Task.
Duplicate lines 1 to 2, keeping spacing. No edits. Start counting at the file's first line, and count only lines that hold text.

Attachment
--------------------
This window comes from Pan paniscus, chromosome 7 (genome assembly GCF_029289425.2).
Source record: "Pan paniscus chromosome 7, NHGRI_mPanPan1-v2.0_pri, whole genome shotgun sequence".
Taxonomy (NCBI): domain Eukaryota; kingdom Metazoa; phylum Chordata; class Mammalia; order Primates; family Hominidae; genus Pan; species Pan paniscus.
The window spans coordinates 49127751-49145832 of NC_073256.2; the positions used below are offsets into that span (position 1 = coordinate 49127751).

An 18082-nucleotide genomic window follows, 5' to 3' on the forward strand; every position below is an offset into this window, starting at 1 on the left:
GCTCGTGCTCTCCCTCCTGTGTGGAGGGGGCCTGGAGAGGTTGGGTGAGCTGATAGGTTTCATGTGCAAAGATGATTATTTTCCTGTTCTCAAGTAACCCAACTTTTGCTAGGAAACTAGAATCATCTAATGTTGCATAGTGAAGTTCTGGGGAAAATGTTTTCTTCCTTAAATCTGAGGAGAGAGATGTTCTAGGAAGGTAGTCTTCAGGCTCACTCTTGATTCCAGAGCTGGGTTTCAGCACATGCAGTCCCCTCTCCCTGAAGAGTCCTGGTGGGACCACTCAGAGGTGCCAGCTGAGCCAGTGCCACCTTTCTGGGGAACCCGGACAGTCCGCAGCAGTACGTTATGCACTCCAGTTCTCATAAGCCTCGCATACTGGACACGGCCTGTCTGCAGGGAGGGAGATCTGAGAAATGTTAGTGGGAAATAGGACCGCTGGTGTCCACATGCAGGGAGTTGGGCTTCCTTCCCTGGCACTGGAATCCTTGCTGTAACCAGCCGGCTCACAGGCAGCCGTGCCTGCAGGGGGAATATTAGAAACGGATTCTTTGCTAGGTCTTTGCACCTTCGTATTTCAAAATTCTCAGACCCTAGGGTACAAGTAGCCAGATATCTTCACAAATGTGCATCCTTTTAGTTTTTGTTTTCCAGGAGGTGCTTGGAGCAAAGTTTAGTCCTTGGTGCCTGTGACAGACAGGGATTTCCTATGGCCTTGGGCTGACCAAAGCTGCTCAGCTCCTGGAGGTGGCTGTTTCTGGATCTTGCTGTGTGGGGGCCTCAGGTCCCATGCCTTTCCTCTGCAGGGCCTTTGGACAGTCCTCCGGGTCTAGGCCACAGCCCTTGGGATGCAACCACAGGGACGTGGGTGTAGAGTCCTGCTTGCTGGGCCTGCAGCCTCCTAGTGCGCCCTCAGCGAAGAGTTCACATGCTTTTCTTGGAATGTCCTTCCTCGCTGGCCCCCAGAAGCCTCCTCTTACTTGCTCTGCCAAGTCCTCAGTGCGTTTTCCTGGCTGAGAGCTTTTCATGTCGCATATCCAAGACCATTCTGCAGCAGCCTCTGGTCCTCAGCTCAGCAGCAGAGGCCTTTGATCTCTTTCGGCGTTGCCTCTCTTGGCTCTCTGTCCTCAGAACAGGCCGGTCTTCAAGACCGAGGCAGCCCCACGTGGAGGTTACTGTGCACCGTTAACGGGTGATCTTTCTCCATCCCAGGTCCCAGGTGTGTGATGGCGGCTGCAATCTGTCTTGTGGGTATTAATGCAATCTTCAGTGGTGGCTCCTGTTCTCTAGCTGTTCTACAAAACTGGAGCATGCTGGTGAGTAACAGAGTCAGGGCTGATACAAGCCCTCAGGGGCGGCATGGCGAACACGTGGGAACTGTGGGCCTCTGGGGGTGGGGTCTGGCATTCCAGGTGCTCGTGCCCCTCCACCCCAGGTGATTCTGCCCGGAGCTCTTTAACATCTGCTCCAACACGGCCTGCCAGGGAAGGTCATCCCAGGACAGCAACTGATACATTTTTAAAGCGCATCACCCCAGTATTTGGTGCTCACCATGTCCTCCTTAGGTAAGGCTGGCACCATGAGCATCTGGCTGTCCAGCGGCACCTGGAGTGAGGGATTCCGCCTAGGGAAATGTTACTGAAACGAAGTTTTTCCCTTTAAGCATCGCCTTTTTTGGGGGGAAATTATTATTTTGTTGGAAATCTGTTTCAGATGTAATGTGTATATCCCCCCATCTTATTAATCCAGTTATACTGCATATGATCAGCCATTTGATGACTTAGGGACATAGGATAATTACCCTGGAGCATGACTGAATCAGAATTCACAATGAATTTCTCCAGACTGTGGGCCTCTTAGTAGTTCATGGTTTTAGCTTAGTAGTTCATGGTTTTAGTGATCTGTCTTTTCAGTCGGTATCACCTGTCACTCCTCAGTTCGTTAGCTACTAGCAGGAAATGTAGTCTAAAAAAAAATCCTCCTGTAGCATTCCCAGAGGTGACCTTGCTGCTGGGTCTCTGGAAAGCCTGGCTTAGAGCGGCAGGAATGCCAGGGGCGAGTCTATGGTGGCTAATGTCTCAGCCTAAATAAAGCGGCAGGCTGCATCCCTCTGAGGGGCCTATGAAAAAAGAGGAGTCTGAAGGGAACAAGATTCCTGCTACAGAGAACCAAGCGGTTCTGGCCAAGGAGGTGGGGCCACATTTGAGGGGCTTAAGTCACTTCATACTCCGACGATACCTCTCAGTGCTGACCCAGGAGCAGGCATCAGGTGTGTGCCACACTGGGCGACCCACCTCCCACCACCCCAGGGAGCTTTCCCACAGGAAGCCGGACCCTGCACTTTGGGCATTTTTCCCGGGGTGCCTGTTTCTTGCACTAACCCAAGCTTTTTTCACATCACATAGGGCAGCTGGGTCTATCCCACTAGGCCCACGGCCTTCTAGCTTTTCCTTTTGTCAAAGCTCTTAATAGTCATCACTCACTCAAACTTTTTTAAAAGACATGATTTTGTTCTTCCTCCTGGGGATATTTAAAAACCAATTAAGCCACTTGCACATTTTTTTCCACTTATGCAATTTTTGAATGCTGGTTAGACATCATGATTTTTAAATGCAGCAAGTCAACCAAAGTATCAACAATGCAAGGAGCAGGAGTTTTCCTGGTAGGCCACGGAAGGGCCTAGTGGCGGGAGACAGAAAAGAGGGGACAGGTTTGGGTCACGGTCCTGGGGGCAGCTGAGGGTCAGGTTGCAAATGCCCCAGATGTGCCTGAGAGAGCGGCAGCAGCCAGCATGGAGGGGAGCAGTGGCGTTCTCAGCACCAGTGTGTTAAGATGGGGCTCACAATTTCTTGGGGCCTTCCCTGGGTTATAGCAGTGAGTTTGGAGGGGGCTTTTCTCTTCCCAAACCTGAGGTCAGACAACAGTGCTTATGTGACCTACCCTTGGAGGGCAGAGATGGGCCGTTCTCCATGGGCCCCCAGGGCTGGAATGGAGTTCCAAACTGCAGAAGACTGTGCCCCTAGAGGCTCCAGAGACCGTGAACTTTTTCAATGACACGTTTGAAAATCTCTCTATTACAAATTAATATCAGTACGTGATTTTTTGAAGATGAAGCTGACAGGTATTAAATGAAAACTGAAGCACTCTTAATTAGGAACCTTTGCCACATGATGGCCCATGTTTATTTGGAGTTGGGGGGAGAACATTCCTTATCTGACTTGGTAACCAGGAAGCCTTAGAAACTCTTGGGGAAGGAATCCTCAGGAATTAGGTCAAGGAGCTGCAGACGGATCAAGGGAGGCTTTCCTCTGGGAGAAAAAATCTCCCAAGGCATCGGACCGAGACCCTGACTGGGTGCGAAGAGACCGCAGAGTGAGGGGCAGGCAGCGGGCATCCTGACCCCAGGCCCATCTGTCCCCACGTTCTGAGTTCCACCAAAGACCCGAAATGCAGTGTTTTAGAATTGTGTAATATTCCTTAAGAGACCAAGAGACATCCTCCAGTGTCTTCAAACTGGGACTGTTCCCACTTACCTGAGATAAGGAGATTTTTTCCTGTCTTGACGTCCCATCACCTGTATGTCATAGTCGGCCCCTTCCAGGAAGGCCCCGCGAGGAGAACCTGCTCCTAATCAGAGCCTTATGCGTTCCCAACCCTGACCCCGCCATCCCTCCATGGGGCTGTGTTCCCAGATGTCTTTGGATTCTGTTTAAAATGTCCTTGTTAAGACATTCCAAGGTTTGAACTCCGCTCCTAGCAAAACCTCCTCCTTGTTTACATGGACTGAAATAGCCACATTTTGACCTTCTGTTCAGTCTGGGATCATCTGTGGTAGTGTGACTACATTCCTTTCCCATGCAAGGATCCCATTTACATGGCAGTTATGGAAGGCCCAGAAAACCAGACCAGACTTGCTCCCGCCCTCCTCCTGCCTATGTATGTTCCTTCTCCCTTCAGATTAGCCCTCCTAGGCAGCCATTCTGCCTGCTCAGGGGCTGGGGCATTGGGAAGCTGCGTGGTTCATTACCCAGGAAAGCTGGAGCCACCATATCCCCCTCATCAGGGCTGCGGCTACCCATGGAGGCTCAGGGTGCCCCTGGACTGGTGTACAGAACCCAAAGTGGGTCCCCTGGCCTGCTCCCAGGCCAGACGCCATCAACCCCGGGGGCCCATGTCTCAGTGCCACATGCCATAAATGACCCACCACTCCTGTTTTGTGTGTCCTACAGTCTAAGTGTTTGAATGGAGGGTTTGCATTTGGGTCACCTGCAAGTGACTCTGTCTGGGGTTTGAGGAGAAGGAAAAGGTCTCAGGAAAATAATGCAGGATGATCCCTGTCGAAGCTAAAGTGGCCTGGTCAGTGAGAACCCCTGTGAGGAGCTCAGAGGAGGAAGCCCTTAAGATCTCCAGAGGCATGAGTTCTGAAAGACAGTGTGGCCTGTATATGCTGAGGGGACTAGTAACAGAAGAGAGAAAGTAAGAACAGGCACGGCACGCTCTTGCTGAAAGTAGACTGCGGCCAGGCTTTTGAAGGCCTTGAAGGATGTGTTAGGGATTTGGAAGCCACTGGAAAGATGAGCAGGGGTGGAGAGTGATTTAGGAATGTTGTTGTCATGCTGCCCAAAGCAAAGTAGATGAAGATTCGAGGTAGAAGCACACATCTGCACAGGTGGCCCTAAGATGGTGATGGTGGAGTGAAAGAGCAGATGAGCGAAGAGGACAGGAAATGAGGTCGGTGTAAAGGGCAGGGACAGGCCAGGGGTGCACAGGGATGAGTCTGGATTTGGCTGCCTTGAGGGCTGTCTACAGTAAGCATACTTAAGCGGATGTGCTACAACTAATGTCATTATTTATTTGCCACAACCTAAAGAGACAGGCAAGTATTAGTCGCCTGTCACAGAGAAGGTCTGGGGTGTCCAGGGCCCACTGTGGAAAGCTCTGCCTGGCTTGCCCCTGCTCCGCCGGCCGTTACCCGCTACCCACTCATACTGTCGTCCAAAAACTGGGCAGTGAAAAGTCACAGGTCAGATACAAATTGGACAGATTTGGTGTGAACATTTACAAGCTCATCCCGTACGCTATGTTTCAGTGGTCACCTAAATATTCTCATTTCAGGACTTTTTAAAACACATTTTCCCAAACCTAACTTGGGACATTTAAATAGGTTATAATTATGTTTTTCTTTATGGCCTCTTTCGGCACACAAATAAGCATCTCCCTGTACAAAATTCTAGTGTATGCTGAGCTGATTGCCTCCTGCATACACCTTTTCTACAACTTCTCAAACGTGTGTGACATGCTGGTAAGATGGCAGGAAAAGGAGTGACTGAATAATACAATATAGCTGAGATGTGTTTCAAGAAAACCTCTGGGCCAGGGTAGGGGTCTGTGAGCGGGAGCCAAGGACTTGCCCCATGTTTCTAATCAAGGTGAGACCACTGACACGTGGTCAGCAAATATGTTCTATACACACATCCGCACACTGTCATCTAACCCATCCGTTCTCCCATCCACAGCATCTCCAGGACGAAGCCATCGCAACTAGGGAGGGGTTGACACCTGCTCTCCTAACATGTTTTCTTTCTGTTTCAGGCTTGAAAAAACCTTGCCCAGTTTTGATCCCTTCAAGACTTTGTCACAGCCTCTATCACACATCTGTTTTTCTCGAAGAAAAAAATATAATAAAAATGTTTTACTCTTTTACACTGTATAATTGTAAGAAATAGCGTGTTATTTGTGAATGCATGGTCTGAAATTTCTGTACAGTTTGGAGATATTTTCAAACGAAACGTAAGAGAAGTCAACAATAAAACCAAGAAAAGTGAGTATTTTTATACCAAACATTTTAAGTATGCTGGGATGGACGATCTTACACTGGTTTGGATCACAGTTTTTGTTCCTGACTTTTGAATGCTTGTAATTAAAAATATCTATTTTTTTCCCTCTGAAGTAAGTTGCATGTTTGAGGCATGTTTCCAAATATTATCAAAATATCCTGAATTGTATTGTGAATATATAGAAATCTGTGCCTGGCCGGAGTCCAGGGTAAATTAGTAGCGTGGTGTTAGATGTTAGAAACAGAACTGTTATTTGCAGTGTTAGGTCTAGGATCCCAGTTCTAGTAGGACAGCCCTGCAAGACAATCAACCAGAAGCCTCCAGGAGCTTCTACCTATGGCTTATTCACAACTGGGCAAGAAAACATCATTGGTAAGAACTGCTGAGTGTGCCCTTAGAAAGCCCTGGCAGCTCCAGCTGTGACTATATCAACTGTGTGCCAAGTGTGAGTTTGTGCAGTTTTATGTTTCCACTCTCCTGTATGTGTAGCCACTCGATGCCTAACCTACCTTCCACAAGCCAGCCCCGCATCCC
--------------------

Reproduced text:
This window comes from Pan paniscus, chromosome 7 (genome assembly GCF_029289425.2).
Source record: "Pan paniscus chromosome 7, NHGRI_mPanPan1-v2.0_pri, whole genome shotgun sequence".